In news that will surprise absolutely nobody, the NAD is a large grey box. Beyond this constant though, there are some aspects of the NAD that are positive and rather impressive. The first is that even though the basic aesthetic of the T777v3 is the same as the other members of the NAD range, it feels much more in keeping with a product in the £2,000+ range than more affordable models. The front panel isn’t a thing of beauty but it is well laid out and the display is clear and easy to use.
In fact, most parts of the NAD feel like a quality offering. The on screen menu is logical and easy to use and you have a choice of information that the front panel can display as well. The connections and controls feel solid and substantial and the supplied HTR 8 handset is well laid out, backlit and easy to use (if for whatever reason you crave a remote that is none of these things, you also get one of the ubiquitous- and terrible- ZR7 remote controls). There’s less overt heavy engineering on display here than with some Japanese house brand rivals but it does feel like a quality offering.
There are some annoyances though. The HDMI sockets are arranged in a vertical stack with the sockets themselves fitted flat. This makes leaning over to make additional connections very tricky indeed. The layout of the multichannel input and output is also somewhat confusing unless you have clear line of sight to it. One other slight oddity is that the NAD doesn’t have an on screen volume overlay. I’ve had one of these for the last four years on a Yamaha RX-A3040 and I have to be honest, I genuinely miss it.
On the flipside to this, the functionality you get from BluOS makes most rivals look outdated. It is slick, logical and entirely stable. If you are looking for an AV Receiver that will handle your music requirements as well as it will your film ones, the T777v3 has a head start on meeting these needs better than many rivals.
The other headline feature on the NAD is the fitment of Dirac
How was the T777v3 tested?The NAD was connected to an IsoTek Evo3 Corus mains conditioner and was tested with five Elipson Planet M satellites and a BK Electronics P300SB subwoofer. Some stereo testing was undertaken with Dynaudio Special Forty speakers. Source equipment included a Cambridge Audio 752BD, a Sony Playstation 4 and a Sky HD box. The screen in this instance was a Panasonic GT60 Plasma TV. The BluOS module was tested with a Western Digital MyBook NAS and the app installed on an iPad Air and Motorola G4 Android phone. Material used included Blu Ray, on demand and broadcast TV, Playstation games and lossless and high res FLAC and AIFF files for the BluOS.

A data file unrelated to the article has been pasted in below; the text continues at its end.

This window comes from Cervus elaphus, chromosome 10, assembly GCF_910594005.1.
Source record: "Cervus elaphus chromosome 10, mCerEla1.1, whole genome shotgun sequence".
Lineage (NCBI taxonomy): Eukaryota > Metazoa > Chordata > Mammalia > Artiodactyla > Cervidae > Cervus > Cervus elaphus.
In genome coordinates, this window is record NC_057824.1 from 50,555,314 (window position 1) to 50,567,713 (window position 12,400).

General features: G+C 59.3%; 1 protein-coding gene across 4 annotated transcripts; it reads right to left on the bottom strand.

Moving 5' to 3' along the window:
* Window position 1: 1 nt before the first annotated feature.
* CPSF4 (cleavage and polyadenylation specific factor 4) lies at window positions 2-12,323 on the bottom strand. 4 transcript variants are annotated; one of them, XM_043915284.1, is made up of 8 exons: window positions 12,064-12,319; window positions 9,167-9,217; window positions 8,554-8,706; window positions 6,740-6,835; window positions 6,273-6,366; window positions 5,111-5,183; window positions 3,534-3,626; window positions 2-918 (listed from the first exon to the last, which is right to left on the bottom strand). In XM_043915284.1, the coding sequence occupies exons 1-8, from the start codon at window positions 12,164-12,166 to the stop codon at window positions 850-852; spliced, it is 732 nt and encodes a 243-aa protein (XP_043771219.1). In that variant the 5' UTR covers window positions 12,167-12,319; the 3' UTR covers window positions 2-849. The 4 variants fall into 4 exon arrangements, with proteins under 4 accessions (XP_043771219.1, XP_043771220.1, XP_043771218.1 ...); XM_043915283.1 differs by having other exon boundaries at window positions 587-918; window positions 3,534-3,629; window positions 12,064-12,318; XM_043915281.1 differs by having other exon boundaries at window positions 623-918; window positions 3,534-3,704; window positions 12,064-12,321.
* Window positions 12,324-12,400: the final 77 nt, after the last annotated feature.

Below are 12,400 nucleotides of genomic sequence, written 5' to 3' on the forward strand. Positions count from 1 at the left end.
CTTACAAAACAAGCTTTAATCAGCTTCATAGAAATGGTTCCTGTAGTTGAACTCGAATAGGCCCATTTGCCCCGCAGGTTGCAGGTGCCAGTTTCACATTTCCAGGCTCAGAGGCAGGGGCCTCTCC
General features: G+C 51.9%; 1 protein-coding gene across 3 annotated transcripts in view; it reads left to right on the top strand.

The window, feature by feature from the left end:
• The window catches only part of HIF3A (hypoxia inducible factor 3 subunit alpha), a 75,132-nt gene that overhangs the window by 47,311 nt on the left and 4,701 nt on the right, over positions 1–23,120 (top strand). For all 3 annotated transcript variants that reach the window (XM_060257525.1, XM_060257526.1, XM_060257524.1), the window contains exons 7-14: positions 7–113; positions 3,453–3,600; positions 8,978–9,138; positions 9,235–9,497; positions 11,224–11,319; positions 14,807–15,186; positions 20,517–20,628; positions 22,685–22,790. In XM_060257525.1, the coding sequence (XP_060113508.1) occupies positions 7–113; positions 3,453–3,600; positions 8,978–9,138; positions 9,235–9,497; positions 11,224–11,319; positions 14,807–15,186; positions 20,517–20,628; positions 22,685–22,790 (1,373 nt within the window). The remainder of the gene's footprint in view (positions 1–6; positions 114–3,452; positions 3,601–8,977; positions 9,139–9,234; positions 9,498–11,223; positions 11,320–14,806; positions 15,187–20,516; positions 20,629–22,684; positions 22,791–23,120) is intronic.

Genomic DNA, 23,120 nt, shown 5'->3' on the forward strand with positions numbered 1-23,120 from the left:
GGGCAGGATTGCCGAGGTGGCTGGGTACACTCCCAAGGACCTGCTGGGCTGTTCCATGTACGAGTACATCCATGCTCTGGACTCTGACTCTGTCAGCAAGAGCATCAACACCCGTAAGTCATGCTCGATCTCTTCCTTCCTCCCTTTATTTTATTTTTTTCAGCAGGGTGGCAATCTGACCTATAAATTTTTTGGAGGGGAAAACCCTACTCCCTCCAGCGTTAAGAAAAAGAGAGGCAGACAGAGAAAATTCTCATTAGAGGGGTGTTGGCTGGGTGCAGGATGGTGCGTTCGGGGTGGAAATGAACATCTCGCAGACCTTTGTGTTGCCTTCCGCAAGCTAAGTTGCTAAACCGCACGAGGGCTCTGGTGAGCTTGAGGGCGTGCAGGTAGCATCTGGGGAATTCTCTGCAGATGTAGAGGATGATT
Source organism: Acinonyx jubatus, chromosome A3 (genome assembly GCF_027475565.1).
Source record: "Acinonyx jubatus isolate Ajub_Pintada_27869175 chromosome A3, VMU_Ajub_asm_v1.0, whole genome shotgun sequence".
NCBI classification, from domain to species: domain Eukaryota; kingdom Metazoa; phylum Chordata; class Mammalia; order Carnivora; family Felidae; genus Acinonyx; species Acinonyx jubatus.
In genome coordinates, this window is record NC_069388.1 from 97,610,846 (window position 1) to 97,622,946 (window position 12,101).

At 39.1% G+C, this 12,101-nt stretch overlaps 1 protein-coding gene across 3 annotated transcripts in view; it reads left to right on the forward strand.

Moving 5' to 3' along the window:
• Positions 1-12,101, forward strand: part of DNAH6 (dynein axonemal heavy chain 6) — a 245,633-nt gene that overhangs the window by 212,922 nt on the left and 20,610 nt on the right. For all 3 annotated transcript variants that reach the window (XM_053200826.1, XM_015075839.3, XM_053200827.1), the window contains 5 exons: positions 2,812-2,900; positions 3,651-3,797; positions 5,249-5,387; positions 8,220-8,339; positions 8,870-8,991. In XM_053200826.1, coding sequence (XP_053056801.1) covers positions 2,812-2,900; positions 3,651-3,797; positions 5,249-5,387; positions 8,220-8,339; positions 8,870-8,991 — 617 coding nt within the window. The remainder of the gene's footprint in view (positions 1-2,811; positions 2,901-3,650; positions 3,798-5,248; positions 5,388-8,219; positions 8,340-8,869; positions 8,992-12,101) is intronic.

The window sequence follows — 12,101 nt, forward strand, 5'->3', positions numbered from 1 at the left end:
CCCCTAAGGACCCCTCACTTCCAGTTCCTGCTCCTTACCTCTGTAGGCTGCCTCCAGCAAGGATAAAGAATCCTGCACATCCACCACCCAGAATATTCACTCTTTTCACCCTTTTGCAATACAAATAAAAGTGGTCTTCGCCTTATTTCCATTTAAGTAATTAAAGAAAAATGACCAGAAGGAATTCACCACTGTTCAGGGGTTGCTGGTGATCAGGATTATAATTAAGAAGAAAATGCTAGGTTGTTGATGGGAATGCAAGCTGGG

Sound QualityThe initial testing was undertaken without Dirac to get a handle of the basic characteristics of the NAD. This was simple enough to do and from the outset, the NAD demonstrates a presentation that is slightly different to any other AV Receiver I have ever tested. The way it goes about delivering soundtrack material is almost entirely free of any sense of embellishment. More than any other multichannel product I remember testing, it feels like a well sorted stereo amp that just happens to work in more than two channels.
This manifests itself most noticeably in the way that the NAD goes about handling noisy and congested scenes. Revisiting the Scorponok attack sequence in the original Transformers Movie (which feels like an Oscar winner after the more recent efforts), the T777v3 is manages to deal with the frenetic action on screen in an utterly logical way. There is an effortless sense of everything being placed correctly and the movement of detail from speaker to speaker is smooth and effortlessly controlled. There is nothing that seems to unsettle this receiver - it is able to take even the most ballistic sequences and make them flow.
This is combined with a tonal balance that is consistently well judged. It delivers vocals in a way that is clear, weighty and consistent. One minor but very welcome feature that helps this is that the NAD can adjust the centre, surround and subwoofer levels from the remote on the fly which means that if there is any sense of the dialogue being consumed by the rest of the mix, you can boost the level to help keep things balanced. Across the different balances of Sky, the PS4 and BluRay, you have a better chance of keeping everything sounding ‘right’ with the NAD than rivals that do without that little tweak.